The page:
A NOVEL solution to prevent failure of a rapidly deteriorating excavated slope averted serious delays to a recent project in the centre of Bolton and provided protection for an archaeological dig.
Shoring supplier Groundforce came up with a quicker and cheaper alternative to a conventional retaining wall, using trench boxes for support and to act as shuttering for the concrete pour.
And instead of the estimated two or three days to build the wall by conventional methods, the alternative operation was completed in just eight hours.
Excavating the cellar for a new public house on the site of a demolished building in Bolton's Churchgate area, main contractor Quinn Construction unearthed the remains of an historic brick built cellar.
Work was immediately stopped to allow an archaeological investigation. But during this time, torrential rain hit the site for two weeks, putting the already weak ground on one side of the excavation at risk of failure and threatening surrounding buildings.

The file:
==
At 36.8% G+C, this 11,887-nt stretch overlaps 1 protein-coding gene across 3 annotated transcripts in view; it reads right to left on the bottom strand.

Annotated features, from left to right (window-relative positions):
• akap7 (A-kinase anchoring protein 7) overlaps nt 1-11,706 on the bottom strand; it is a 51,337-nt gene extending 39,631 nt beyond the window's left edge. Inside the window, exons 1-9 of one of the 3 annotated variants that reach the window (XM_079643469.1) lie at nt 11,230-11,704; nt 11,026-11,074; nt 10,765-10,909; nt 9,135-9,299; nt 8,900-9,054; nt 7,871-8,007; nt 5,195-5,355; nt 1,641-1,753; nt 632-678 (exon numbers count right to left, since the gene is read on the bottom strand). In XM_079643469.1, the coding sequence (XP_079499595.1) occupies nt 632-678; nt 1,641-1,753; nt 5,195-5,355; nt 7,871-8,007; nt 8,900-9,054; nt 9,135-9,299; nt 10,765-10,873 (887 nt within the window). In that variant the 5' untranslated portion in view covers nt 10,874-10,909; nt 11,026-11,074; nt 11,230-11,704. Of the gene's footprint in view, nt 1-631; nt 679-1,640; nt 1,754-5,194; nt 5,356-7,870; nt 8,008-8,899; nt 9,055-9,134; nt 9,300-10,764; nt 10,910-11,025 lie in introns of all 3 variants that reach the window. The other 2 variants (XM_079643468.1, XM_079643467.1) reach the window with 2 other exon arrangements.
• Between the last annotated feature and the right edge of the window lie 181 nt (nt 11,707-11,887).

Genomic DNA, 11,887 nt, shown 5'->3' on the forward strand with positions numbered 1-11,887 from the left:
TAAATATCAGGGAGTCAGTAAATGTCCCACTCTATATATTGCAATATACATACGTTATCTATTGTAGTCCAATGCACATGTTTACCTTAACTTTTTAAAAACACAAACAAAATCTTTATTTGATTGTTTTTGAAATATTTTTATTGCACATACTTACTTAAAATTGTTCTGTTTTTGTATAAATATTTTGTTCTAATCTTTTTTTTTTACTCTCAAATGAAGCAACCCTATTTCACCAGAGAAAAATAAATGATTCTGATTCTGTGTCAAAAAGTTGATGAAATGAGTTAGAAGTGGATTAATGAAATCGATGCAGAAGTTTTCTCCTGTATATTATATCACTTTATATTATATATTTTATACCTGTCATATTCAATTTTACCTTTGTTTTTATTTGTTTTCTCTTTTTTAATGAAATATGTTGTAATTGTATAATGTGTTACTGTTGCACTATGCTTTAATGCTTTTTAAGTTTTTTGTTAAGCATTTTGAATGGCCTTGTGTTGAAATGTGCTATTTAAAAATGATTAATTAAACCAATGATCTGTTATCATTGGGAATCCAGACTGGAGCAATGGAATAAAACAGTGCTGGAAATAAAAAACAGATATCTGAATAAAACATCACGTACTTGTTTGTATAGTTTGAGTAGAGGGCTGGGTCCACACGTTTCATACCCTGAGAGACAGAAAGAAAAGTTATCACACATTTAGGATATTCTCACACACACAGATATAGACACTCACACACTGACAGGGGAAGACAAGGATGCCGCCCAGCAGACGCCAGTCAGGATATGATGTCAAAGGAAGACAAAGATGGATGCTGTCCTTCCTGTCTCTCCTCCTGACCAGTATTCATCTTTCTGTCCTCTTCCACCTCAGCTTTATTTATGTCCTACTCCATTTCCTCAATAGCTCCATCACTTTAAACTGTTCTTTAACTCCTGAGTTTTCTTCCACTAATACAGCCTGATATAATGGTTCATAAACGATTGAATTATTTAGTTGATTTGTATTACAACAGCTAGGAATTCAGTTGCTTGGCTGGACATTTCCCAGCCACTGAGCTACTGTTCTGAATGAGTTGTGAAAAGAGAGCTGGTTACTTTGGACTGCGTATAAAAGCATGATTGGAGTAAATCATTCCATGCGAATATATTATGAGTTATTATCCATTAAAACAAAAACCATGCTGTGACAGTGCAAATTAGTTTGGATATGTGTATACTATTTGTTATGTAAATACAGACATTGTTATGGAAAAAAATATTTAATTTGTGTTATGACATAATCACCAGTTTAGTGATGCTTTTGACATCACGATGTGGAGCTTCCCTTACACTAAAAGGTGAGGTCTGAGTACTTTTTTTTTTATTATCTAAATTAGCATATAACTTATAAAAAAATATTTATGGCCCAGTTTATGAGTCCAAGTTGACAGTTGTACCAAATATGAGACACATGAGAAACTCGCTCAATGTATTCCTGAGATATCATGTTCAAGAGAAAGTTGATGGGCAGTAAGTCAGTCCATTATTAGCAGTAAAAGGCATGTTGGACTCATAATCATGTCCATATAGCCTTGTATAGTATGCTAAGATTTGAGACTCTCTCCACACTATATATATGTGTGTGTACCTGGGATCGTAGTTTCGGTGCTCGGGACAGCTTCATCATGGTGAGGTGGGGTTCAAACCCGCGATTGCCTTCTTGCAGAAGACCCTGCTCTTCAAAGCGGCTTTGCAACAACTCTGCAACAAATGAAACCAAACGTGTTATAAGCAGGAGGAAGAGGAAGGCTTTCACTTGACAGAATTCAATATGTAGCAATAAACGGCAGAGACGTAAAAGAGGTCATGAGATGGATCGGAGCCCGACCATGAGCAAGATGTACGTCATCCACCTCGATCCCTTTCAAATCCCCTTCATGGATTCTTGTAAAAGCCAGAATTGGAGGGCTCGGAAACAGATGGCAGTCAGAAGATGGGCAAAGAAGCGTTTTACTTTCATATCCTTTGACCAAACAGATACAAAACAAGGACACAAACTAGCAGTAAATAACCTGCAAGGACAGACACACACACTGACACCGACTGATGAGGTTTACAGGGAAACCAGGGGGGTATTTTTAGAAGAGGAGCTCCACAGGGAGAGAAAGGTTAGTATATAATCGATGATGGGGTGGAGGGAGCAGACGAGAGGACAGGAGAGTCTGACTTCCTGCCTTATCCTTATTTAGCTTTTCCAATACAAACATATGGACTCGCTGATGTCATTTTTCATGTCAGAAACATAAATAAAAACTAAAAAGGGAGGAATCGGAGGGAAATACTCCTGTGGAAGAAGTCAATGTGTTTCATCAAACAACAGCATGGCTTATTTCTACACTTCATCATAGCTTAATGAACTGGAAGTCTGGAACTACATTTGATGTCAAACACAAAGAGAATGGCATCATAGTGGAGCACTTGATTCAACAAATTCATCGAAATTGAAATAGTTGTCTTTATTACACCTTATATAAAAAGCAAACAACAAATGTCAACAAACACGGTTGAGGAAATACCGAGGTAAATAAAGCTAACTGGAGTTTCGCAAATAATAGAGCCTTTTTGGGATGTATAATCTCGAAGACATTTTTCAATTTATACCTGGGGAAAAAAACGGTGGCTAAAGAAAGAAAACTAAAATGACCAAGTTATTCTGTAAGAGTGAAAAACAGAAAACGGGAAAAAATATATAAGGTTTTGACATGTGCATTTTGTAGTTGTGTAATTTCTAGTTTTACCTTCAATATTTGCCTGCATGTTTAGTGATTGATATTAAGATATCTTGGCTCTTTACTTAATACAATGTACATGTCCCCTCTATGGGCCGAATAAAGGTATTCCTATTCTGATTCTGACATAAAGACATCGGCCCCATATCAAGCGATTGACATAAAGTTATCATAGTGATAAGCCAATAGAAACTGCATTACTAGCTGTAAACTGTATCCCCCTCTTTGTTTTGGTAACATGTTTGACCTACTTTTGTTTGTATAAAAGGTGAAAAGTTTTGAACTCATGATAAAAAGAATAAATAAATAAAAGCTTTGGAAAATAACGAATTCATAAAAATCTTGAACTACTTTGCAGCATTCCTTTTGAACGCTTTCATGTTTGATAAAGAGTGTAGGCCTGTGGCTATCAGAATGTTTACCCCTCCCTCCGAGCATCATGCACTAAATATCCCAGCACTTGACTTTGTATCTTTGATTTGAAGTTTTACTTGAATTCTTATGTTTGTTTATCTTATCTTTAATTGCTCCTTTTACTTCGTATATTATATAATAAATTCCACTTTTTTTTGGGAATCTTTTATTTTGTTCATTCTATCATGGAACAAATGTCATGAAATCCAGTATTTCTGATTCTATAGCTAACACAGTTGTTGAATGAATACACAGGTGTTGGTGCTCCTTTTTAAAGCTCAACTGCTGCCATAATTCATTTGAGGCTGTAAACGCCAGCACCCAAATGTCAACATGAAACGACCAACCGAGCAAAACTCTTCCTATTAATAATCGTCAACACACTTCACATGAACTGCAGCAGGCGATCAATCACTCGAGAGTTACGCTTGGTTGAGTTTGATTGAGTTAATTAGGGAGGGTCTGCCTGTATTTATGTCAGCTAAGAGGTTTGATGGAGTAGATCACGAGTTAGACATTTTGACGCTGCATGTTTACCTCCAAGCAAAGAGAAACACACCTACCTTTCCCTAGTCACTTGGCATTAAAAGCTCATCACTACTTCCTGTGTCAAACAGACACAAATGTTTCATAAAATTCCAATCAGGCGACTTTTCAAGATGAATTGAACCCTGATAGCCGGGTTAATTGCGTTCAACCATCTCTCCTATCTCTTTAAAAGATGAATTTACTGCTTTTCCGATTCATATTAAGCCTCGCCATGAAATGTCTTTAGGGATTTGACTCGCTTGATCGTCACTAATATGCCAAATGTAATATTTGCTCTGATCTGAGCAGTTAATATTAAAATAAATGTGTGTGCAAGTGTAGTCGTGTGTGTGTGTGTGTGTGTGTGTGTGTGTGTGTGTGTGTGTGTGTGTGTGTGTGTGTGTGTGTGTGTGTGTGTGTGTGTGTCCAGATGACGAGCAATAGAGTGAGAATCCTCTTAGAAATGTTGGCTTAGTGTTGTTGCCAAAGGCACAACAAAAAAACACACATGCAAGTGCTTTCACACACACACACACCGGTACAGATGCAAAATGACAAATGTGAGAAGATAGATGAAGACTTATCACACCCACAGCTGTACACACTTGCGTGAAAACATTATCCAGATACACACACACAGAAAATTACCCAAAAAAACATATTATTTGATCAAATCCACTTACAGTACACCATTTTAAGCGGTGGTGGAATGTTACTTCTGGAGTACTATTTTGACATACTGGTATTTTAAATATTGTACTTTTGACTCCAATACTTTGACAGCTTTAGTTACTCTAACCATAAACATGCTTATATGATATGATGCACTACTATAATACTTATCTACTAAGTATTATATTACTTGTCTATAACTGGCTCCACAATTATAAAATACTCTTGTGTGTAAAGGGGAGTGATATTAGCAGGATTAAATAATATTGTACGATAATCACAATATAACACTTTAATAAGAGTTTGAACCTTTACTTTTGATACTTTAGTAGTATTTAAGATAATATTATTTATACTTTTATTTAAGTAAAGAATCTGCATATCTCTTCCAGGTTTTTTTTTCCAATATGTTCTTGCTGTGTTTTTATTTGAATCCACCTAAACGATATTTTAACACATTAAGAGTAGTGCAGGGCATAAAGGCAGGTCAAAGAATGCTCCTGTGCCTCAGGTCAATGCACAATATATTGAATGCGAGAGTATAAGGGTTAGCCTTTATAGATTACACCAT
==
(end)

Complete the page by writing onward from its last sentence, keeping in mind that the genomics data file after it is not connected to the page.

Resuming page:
Quinn Construction decided to build a further wall outside the cellar structure to support the poor ground. But as time and cost were at a premium, a faster solution was needed.
Groundforce, which had already supplied its Mega Brace system and mechanical props to provide support for the excavation, suggested placing a line of trench boxes parallel to the line of the new wall, with the gap between the boxes and the cellar wall filled halfway with spoil. Steel reinforcement was then dropped in between the panels and the excavation face and mass concrete poured, with the trench boxes acting as shutters.